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I wanted to find the roots of the function $$f(x,y)=\sin(3.2x)\sin(1.3y)-2.1*\sin(1.3x)\sin(3.2y)$$$$f(x,y)=\sin(3.2x)\sin(1.3y)-2.1 \sin(1.3x)\sin(3.2y)$$. This is what the function looks like:

f[x_, y_] = Sin[3.2 x]*Sin[1.3*y] - 2.1*Sin[1.3*x]*Sin[3.2*y]
Plot3D[f[x, y], {x, 0, 20}, {y, 0, 20}, PlotPoints -> 50, MeshFunctions -> {#3 &}, Mesh -> 1, MeshStyle -> {Red, Thick}, AxesLabel -> {"x", "y", "f(x,y)"}] Then, as I was looking for the roots (the $$\color{red}{\text{red}}$$ curves, actually), I started to do use some root-finding procedures, using FindRoot and perturbating manually the initial conditions. This worked OK, but I faced some problems (unequal roots density along a curve, missing some parts, etc.). Also, the computations were taking about 10-20 seconds with my procedure (surely not optimal).

Just to give an idea of what I'm talking about, this is an example of the result I had (with different parameters, but I does not matter) (the $$\color{green}{\text{green}}$$ points are the results of my computations and took 10 seconds to calculate): Then I switched my brain on and realized that Mathematica had already calculated many roots to plot the red curve above. So I tried:

plot = ContourPlot[f[x, y] == 0, {x, 0, 10}, {y, 0, 10}, PlotPoints -> 50, ContourStyle -> Red]


which yields: plot[[1,1]] contains more than 7000 points calculated in less than a second. The worst root Map[f, plot[[1, 1]]] // Max // Abs gives 0.01 corresponding to a "poor" accuracy, but using PlotPoints -> 50, MaxRecursion -> 7 lowered this upper bound to 0.0002 on 85000 points in 9 seconds, which remains very acceptable.

Question Is Mathematica really more efficient with ContourPlot than with other root-finding numerical functions (hard to believe)? Would it be possible to have the same efficiency using FindRoot or NSolve, etc.?

I wanted to find the roots of the function $$f(x,y)=\sin(3.2x)\sin(1.3y)-2.1*\sin(1.3x)\sin(3.2y)$$. This is what the function looks like:

f[x_, y_] = Sin[3.2 x]*Sin[1.3*y] - 2.1*Sin[1.3*x]*Sin[3.2*y]
Plot3D[f[x, y], {x, 0, 20}, {y, 0, 20}, PlotPoints -> 50, MeshFunctions -> {#3 &}, Mesh -> 1, MeshStyle -> {Red, Thick}, AxesLabel -> {"x", "y", "f(x,y)"}] Then, as I was looking for the roots (the $$\color{red}{\text{red}}$$ curves, actually), I started to do use some root-finding procedures, using FindRoot and perturbating manually the initial conditions. This worked OK, but I faced some problems (unequal roots density along a curve, missing some parts, etc.). Also, the computations were taking about 10-20 seconds with my procedure (surely not optimal).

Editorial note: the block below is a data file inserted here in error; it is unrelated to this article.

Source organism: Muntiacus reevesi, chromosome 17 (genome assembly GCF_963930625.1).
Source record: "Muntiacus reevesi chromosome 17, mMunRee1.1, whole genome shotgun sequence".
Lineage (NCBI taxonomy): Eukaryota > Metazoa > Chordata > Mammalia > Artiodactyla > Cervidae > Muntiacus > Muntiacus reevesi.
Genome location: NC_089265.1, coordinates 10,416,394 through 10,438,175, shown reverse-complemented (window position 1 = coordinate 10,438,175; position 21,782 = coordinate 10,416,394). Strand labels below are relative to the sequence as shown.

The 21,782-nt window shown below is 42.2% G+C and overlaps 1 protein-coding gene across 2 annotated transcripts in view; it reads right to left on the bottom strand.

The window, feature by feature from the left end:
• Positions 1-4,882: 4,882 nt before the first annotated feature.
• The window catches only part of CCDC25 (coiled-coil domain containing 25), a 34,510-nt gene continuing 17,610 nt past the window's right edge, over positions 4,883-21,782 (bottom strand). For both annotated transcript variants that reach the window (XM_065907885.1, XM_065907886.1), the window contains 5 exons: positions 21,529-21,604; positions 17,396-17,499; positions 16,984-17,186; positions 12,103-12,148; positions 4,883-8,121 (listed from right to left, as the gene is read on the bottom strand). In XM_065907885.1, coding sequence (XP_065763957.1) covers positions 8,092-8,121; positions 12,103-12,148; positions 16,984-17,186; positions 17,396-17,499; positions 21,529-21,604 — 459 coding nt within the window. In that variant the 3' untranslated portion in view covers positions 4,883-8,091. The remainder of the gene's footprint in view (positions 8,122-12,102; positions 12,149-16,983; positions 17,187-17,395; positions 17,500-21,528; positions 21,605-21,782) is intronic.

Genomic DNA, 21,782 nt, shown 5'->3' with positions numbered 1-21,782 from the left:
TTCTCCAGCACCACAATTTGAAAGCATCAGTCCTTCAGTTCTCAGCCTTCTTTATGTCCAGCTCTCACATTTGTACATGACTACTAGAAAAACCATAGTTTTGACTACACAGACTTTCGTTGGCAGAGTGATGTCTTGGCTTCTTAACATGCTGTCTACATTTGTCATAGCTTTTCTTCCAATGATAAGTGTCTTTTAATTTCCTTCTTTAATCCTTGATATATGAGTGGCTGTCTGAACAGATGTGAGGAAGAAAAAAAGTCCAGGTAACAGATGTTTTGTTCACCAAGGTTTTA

Just to give an idea of what I'm talking about, this is an example of the result I had (with different parameters, but I does not matter) (the $$\color{green}{\text{green}}$$ points are the results of my computations and took 10 seconds to calculate): Then I switched my brain on and realized that Mathematica had already calculated many roots to plot the red curve above. So I tried:

plot = ContourPlot[f[x, y] == 0, {x, 0, 10}, {y, 0, 10}, PlotPoints -> 50, ContourStyle -> Red]


which yields: plot[[1,1]] contains more than 7000 points calculated in less than a second. The worst root Map[f, plot[[1, 1]]] // Max // Abs gives 0.01 corresponding to a "poor" accuracy, but using PlotPoints -> 50, MaxRecursion -> 7 lowered this upper bound to 0.0002 on 85000 points in 9 seconds, which remains very acceptable.

Question Is Mathematica really more efficient with ContourPlot than with other root-finding numerical functions (hard to believe)? Would it be possible to have the same efficiency using FindRoot or NSolve, etc.?

I wanted to find the roots of the function $$f(x,y)=\sin(3.2x)\sin(1.3y)-2.1 \sin(1.3x)\sin(3.2y)$$. This is what the function looks like:

f[x_, y_] = Sin[3.2 x]*Sin[1.3*y] - 2.1*Sin[1.3*x]*Sin[3.2*y]
Plot3D[f[x, y], {x, 0, 20}, {y, 0, 20}, PlotPoints -> 50, MeshFunctions -> {#3 &}, Mesh -> 1, MeshStyle -> {Red, Thick}, AxesLabel -> {"x", "y", "f(x,y)"}] Then, as I was looking for the roots (the $$\color{red}{\text{red}}$$ curves, actually), I started to do use some root-finding procedures, using FindRoot and perturbating manually the initial conditions. This worked OK, but I faced some problems (unequal roots density along a curve, missing some parts, etc.). Also, the computations were taking about 10-20 seconds with my procedure (surely not optimal).

Just to give an idea of what I'm talking about, this is an example of the result I had (with different parameters, but I does not matter) (the $$\color{green}{\text{green}}$$ points are the results of my computations and took 10 seconds to calculate): Then I switched my brain on and realized that Mathematica had already calculated many roots to plot the red curve above. So I tried:

plot = ContourPlot[f[x, y] == 0, {x, 0, 10}, {y, 0, 10}, PlotPoints -> 50, ContourStyle -> Red]


which yields: plot[[1,1]] contains more than 7000 points calculated in less than a second. The worst root Map[f, plot[[1, 1]]] // Max // Abs gives 0.01 corresponding to a "poor" accuracy, but using PlotPoints -> 50, MaxRecursion -> 7 lowered this upper bound to 0.0002 on 85000 points in 9 seconds, which remains very acceptable.

Question Is Mathematica really more efficient with ContourPlot than with other root-finding numerical functions (hard to believe)? Would it be possible to have the same efficiency using FindRoot or NSolve, etc.?

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